The researchers engineered 34 different double-labeled samples for FRET experiments to measure distances across the enzyme to visualize its function. Each sphere represents one of the fluorescence markers with the corresponding engineered mutation site. [Hugo Sanabria]

Researchers from the Clemson University College of Science and the Heinrich Heine University in Germany say they have developed and demonstrated new optical imaging methods to monitor a single molecule in action. This fluorescence-based technique may accelerate the field of structural biology, helping scientists better understand how molecules are assembled, function, and interact, which in turn may aid in structure-guided drug design, according to the scientists.

Biophysics associate professor Hugo Sanabria and his international team of researchers have demonstrated new optical imaging methods that may someday aid in structure-guided drug design. [Ken Scar]
Hugo Sanabria, PhD, an associate professor of physics and astronomy at Clemson, with his colleagues used Förster resonance energy transfer (FRET) to study the lysozyme of the bacteriophage T4. They reported their findings in a paper “Resolving dynamics and function of transient states in single enzyme molecules,” published in Nature Communications.

“We use a hybrid fluorescence spectroscopic toolkit to monitor T4 Lysozyme (T4L) in action by unraveling the kinetic and dynamic interplay of the conformational states. In particular, by combining single-molecule and ensemble multiparameter fluorescence detection, EPR spectroscopy, mutagenesis, and FRET-positioning and screening, and other biochemical and biophysical tools, we characterize three short-lived conformational states over the ns-ms timescale. The use of 33 FRET-derived distance sets, to screen available T4L structures, reveal that T4L in solution mainly adopts the known open and closed states in exchange at 4 µs,” write the investigators.

“A newly found minor state, undisclosed by, at present, more than 500 crystal structures of T4L and sampled at 230 µs, may be actively involved in the product release step in catalysis. The presented fluorescence spectroscopic toolkit will likely accelerate the development of dynamic structural biology by identifying transient conformational states that are highly abundant in biology and critical in enzymatic reactions.”

According to co-author Claus A.M. Seidel, PhD, chair of the Institute for Molecular Physical Chemistry at Heinrich Heine University in Germany, this work underpins essential reaction steps of biomolecular machines (enzymes). “Our FRET studies demonstrate the need of a third functional state in the famous Michaelis-Menten kinetics,” said Seidel. “The Michaelis-Menten description is one of the best-known models of enzyme kinetics.”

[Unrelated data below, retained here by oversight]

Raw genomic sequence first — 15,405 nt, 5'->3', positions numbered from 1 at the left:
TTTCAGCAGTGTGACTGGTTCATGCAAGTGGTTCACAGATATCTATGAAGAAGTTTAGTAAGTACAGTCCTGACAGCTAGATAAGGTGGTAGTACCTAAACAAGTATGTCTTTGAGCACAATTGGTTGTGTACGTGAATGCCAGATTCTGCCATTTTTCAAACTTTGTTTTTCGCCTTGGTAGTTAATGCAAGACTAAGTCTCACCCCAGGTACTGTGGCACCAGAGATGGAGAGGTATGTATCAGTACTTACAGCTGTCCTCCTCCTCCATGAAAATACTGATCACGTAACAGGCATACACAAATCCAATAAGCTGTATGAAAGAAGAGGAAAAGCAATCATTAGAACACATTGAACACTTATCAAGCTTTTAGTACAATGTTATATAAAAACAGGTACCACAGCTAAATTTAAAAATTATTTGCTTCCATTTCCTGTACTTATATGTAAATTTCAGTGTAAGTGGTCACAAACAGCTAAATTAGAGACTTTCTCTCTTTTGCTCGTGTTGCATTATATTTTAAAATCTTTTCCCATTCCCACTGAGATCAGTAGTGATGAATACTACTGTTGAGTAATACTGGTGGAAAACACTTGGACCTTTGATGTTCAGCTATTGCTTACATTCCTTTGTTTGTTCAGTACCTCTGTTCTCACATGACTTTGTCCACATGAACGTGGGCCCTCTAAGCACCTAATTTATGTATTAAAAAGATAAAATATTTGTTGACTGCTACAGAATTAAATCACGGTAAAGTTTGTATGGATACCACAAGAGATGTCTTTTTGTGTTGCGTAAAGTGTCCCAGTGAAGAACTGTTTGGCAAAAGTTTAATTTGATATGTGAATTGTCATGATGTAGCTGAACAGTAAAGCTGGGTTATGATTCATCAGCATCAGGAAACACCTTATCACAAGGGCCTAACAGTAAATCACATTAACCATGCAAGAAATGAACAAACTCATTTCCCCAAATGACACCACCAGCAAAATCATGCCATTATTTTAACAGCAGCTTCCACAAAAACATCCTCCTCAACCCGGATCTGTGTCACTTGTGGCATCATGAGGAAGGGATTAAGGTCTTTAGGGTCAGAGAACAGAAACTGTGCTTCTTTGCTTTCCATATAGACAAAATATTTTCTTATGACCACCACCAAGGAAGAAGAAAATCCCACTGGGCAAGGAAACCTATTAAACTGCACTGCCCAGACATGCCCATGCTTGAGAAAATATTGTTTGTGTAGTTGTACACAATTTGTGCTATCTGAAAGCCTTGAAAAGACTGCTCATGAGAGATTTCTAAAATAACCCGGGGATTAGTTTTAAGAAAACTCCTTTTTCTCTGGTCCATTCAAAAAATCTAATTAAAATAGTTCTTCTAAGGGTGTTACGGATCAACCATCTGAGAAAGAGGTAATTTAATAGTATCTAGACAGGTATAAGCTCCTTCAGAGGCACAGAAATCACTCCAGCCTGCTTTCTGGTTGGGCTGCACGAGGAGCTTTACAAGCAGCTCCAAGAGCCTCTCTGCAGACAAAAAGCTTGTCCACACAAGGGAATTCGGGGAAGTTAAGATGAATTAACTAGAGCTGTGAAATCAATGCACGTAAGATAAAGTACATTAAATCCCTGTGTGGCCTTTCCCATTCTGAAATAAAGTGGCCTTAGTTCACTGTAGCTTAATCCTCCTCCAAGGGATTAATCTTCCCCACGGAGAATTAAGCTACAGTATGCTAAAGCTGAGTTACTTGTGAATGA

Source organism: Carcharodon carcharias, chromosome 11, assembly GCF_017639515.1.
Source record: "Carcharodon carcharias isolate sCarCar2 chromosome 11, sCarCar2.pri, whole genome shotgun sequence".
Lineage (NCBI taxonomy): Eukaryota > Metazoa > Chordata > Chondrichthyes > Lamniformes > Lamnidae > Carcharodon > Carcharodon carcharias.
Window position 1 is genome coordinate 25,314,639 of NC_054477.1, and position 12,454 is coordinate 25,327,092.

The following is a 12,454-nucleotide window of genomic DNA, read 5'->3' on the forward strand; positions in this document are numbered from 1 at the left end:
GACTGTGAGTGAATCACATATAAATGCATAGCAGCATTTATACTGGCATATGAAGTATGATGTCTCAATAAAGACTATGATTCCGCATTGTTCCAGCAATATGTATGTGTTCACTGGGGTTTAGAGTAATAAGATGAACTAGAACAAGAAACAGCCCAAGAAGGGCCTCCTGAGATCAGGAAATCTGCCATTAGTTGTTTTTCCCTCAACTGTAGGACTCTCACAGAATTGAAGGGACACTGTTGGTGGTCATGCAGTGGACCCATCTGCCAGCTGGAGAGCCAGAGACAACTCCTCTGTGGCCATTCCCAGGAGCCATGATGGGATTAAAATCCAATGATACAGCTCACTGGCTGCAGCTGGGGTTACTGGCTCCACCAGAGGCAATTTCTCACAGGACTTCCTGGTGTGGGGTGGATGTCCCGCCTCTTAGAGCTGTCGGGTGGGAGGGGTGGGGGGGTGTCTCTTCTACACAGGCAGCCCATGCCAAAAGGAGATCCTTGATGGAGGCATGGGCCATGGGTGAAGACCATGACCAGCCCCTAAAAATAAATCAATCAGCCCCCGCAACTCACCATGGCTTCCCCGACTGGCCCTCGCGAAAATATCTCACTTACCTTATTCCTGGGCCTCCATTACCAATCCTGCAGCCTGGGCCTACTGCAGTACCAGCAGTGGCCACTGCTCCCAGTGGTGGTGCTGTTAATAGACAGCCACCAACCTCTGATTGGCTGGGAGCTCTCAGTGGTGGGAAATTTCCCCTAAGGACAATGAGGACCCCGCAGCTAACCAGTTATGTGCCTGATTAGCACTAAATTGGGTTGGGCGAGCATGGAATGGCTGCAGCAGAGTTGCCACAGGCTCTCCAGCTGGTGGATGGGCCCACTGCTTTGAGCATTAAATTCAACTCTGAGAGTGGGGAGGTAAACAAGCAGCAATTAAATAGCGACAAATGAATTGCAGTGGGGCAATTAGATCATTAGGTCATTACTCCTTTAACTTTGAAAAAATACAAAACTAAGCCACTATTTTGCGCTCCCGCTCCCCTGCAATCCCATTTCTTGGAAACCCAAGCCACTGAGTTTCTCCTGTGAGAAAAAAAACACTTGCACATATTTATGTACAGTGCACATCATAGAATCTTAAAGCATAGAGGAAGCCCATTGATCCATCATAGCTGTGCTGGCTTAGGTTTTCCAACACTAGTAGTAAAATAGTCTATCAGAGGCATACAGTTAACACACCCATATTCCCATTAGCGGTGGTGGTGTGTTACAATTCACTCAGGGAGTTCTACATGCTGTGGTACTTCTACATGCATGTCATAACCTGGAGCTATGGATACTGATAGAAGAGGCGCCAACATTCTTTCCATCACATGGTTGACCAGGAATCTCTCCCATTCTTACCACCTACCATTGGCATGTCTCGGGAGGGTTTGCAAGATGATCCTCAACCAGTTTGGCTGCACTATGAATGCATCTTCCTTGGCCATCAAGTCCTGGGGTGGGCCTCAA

The centerpiece of this imaging tool is a FRET-based microscope, a sophisticated and powerful machine capable of visualizing biomolecules as small as a few nanometers. To visualize biomolecules at work, Sanabria and colleagues placed two fluorescent markers on a set of molecules, which created a ruler at the molecular level. By using different locations of the markers, the team collected a set of distances that describe the shape and form of the observed molecule. In essence, this process generated a collection of data points that were computationally processed, allowing the researchers to distinguish how the molecule looks and how it moves.

“We observe changes in the structure, and because our signal is time dependent, we can also get an idea of how the molecule is moving over time,” Sanabria said.

In his study, Sanabria and his team of collaborators combined the FRET-based microscope with molecular simulations to examine lysozyme, an enzyme found in tears and mucus. Lysozyme destroys the protective carbohydrate chains surrounding bacteria’s cell wall. Scientists widely use lysozyme to study protein structure and function because it’s such a stable enzyme.

“We can track the lysozyme of the bacteriophage T4 as it processes its substrate at near atomistic level with unprecedented spatial and temporal resolution,” explained Sanabria. “We’ve taken the imaging field to a whole new level.”

Sanabria’s optical method revealed that the lysozyme structure is different than previously thought. Until now, scientists have largely determined the structures of proteins like lysozyme mainly using methods such as X-ray crystallography, nuclear magnetic resonance (NMR) spectroscopy, and cryo-electron microscopy.

“For the longest time, this molecule was considered a two-state molecule because of how it receives the substrate or cell wall of the target bacteria,” he said. “However, we have identified a new functional state.”

The team is helping to establish a database where their FRET-based structural models of similarly generated biomolecular models can be stored and accessed by other scientists. Together with the FRET community, the group is also working to establish recommendations for FRET microscopy.

Sanabria aims to apply his imaging methodology to other biomolecules. “This optical method can be used to study protein folding and misfolding or any structural organization of biomolecules,” Sanabria continued. “It can also be used for drug screening and development, which requires knowing what a biomolecule looks like in order for a drug to target it. This work is a milestone in structure determination using FRET to map short-lived functionally relevant enzyme states.”

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